This is one of three inaugural releases from the Good Charamel label, which was founded and is run by Goo Goo Dolls bassist Robby Takac. Of the three initial releases, this debut effort from the Buffalo band Klear is probably the least distinctive and exciting. Boasting a singer who sounds something like a cross between Matchbox 20's Rob Thomas and, say, Nickelback's Chad Kroeger, Klear works in a similar heartland hard rock vein. That the band's sound is less than original doesn't really matter; great rock & roll doesn't have to be original. What it does need is hooks, and unless the band is using irony as a schtick, it needs to sound genuine. Klear is a little bit short on hooks and singer Fred Shafer has a tendency to force his already-gruff voice into paroxysms of emotion that often sound more contrived than sincere. That's not to say that there aren't some powerful moments here -- "Bridge Song," in particular, is a genuinely affecting slab of guitar rock heavyosity and deserves serious airplay. And a few others would be more enjoyable if it weren't for annoying and distracting quirks -- check out "Firefly," for example, on which Shafer can't seem to stop referring to the object of his affection as "mama" and telling her to "shake it." (Please, Fred, you're creeping out everyone who isn't Lenny Kravitz.) Klear is obviously a band of significant ability, but it needs a little more time to develop its songwriting chops. And Shafer needs to cut back on the whiskey and cigarettes and ratchet the emotion-o-stat down just a little.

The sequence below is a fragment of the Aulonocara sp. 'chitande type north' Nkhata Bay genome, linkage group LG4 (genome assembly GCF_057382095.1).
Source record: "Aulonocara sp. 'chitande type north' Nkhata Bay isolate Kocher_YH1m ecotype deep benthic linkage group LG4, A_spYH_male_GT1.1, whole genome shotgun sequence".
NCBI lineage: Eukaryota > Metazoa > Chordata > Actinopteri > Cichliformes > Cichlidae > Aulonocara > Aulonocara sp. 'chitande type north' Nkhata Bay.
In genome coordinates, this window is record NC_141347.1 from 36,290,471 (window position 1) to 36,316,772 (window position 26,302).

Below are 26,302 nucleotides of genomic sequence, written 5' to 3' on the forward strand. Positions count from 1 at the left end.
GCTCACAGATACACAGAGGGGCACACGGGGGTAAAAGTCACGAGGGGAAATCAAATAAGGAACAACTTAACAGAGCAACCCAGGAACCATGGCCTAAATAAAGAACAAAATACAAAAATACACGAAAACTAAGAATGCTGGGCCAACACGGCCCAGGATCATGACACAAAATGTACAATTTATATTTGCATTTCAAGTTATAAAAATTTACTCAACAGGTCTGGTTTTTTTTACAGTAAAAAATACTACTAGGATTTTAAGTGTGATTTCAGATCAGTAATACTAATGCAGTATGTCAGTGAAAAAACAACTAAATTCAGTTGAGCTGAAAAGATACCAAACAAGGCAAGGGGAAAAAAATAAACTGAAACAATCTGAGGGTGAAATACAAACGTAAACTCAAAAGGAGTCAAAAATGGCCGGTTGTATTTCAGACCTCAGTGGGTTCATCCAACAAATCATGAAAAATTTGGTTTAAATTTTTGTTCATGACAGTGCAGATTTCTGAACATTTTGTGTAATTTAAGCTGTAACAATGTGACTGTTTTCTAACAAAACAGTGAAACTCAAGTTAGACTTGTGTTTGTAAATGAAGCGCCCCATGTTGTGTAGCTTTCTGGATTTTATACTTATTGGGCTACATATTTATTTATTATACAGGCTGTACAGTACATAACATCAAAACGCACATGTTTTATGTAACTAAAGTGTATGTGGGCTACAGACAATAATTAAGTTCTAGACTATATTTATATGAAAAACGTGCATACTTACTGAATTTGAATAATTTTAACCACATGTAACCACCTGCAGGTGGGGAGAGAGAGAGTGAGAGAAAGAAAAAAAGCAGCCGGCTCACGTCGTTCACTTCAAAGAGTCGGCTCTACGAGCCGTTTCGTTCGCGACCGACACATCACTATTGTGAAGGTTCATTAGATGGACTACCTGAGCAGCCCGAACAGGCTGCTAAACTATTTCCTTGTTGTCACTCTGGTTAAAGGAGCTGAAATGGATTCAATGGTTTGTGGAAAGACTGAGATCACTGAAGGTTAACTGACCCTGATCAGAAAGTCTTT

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AllMusic Review by Rick Anderson